Further, if a more flexible approach to the management of closed accounts were adopted, it would encourage better engagement, reduce stress levels, and reduce the stigma associated with protracted ‘chasing’ from debt collection agencies. 

The following case studies highlight that with continued engagement and flexibility from retailers, customers with closed accounts can commit to pay off the balance of the account while continuing to manage their ongoing finances. This approach prevents long term financial hardship and presents a ‘win win’ solution for both parties.  

 Case study: Retailer grants affordable payment plan for closed account

A customer closed her electricity account in August 2020 after receiving bills for over $1,000 per quarter for the previous year. She transferred her electricity account to a new retailer that offered lower rates. 

She had contacted her previous retailer on several occasions to question the high bill, however had only been offered payment plans and the account had also been rebilled several times since she had closed the account. 

The account had a debt of over $1,500 and she was experiencing financial vulnerability due to loss of income caused by COVID-19 and she had found her previous payment plan difficult to manage. The retailer had sent her notices regarding future credit action, and she was concerned about the impact on her credit rating.  

EWON contacted the retailer, and the customer was offered a good will gesture of $500 towards the account and a payment plan of $80 per fortnight to pay the balance.  

The customer was happy with the outcome as the amount was affordable and her credit rating would not be affected. 

 Case study: Customer and retailer engagement pays off

A customer owed $1,780 towards a closed electricity account and had established a payment arrangement of $25 per week with the retailer. He was impacted financially by COVID-19 and was not able to work. In June 2020, he altered his payment arrangement of $10 per week.

His retailer then offered him a 30% discount off the total debt if he was able to pay the amount in full. He could not afford this so he asked for the $10 per week payment arrangement to continue. He was then contacted by a credit collections agency, seeking full payment of the account.

EWON contacted the retailer which offered to continue the payment arrangement of $10 per week. The retailer encouraged the customer to pay more, where possible and for the customer to remain engaged with the retailer regarding payment of the account and their capacity to pay the debt.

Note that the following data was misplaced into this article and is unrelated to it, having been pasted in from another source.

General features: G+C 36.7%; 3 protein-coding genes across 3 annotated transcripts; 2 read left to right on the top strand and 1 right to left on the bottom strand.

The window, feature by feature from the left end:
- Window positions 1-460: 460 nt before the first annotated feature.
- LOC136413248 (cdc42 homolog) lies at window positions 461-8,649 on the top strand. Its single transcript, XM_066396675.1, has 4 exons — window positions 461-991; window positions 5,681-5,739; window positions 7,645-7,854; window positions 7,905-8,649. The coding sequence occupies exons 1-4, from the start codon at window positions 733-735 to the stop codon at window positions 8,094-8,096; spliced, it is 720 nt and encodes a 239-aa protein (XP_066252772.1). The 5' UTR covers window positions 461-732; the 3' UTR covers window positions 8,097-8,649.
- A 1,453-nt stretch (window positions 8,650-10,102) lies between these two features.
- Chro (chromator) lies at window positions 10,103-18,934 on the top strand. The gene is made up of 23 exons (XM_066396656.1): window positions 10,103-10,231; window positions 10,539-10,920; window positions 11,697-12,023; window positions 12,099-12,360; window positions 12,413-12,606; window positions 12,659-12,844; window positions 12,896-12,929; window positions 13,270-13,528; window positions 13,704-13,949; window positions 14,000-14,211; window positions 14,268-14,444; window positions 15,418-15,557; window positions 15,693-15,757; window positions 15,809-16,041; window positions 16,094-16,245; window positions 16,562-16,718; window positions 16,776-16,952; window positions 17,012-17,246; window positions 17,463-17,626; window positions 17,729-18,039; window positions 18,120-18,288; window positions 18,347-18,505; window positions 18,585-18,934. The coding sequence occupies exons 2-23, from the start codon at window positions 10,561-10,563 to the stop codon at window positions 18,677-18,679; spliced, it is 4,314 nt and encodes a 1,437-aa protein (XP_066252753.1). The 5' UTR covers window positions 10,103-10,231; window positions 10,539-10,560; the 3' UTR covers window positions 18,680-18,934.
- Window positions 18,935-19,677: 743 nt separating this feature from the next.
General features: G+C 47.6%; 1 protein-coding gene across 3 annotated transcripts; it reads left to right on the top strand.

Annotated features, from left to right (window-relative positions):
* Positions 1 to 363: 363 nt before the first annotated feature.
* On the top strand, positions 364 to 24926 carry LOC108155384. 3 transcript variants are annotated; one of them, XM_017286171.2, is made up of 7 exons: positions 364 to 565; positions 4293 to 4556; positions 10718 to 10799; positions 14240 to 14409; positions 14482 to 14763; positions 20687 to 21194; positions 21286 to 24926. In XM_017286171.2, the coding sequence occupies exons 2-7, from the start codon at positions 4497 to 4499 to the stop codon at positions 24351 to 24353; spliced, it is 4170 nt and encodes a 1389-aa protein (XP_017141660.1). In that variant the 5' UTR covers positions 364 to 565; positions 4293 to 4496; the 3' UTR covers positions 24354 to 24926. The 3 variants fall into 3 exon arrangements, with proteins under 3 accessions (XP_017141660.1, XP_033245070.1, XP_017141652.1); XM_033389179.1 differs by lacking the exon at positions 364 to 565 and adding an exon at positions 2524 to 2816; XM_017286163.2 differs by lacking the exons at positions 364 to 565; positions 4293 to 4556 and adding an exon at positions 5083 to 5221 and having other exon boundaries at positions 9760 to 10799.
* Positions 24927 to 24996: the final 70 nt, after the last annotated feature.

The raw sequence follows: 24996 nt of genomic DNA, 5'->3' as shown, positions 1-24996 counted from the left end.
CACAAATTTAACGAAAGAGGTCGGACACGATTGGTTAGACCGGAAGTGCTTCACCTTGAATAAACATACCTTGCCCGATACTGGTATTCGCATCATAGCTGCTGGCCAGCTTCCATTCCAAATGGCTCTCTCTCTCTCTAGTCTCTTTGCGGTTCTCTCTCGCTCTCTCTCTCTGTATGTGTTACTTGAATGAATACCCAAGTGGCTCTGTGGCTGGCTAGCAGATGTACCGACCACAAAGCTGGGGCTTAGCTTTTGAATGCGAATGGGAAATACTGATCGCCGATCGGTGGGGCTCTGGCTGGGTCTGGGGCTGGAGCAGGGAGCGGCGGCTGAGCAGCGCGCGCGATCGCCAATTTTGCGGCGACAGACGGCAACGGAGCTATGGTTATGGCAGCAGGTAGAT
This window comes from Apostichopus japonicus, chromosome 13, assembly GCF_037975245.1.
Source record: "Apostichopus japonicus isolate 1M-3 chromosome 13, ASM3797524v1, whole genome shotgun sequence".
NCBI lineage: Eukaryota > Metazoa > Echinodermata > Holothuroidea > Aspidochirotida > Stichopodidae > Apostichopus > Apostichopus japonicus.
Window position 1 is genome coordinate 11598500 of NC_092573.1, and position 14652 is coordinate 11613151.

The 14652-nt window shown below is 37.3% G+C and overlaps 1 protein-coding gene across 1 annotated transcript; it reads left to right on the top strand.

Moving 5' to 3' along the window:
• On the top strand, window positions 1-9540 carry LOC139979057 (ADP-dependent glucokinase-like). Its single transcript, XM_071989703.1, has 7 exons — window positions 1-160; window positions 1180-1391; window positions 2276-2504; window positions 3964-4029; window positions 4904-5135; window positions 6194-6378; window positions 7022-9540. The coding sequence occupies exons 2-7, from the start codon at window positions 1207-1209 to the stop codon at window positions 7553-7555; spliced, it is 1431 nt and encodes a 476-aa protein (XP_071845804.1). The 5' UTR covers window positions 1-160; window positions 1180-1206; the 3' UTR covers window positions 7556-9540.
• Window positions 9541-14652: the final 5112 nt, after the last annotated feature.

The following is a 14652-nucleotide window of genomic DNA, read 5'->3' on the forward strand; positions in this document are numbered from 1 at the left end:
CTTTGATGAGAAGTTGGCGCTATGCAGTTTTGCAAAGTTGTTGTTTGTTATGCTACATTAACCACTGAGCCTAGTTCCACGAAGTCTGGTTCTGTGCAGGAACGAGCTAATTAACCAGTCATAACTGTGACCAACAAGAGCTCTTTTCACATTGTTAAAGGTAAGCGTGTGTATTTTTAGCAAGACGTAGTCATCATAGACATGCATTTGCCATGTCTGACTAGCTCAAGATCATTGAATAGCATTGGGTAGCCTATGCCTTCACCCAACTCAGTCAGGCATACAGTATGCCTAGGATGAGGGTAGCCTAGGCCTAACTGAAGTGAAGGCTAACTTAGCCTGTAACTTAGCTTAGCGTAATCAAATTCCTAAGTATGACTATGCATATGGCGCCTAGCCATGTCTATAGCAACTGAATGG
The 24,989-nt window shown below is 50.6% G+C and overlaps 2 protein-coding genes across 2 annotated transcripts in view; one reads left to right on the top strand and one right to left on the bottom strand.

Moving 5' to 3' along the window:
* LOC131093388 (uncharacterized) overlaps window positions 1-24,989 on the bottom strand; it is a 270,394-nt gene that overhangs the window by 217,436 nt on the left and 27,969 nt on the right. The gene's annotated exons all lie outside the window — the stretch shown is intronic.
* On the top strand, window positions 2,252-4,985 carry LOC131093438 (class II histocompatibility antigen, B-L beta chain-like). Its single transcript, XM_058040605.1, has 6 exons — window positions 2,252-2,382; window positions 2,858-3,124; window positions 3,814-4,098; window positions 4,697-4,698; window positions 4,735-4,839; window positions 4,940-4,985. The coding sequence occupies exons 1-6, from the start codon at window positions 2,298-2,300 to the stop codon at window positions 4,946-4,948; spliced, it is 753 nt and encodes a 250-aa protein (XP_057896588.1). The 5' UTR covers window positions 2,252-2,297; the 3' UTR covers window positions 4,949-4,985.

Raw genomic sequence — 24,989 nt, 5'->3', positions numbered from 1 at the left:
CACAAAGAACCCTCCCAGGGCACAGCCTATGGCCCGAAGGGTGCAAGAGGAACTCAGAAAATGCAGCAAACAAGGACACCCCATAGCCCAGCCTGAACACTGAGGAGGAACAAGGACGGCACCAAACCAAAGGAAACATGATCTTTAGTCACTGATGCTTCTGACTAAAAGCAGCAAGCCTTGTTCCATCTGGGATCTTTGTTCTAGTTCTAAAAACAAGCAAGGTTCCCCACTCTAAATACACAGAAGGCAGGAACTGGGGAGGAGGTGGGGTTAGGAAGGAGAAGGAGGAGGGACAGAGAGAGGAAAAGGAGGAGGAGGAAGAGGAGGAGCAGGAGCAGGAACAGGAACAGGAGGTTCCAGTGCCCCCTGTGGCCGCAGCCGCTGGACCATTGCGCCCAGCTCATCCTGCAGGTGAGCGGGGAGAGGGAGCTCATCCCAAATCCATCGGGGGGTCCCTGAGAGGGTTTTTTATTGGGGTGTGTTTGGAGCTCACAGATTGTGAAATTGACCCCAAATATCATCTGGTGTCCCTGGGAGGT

Case study: Customer transfers account to limit ongoing debt

A customer on the disability pension received higher than expected electricity bills and due to COVID-19 impacting his family income was unable to pay his bills on time.

When he contacted his retailer, he was placed on a payment plan. He was unsure whether he was receiving rebates or if the retailer had placed him on its payment assistance program.

To avoid further high charges, he transferred his electricity account to a retailer with cheaper rates. He was then contacted by a collection agency seeking $847. He wanted to pay the arrears, but was unable to pay the amount in full.

The retailer advised EWON that the customer had previously been on its payment assistance program and had received the appropriate rebates, however this had been cancelled when the customer had closed his electricity account.

The retailer established an affordable payment arrangement with the customer of $60 a fortnight towards his closed account. The retailer also advised EWON that the customer had an active gas account with them, which also had a balance owing. EWON provided the customer with referrals for EAPA and a financial counsellor.

Small business accounts

The current consumer framework provides some protections for small business customers that use less than 100 MWh per annum or less than 1 TJ of gas per annum. This includes a broad range of business types, with very different annual turnovers and profit margins.  

The pandemic and lockdowns impacted some small businesses significantly more than others.

Removing the temporary protections places a large number of small business customers more at risk of experiencing long term financial vulnerability, or not being able to recover financially from the business loss experienced.  

While the framework should not encourage small businesses to trade while insolvent, the majority of businesses would be better placed to pay debt if retailers provided affordable payments plans to assist them. 

Even without the COVID-19 stressors of the past two years, complaints to EWON show that small business customers experiences vary in degree of financial vulnerability, whether it be due to natural disasters, personal illness, or other short-term issues.  

Some retailers offer payment arrangements but business owners are currently not in a strong negotiating position when requesting an affordable amount arrangement or time period to pay the debt. Like residential accounts, businesses that are engaged, with a genuine intention to pay back, would benefit significantly from the extension of affordability provisions under energy legislation.  

 Case study: Customer unable to make payments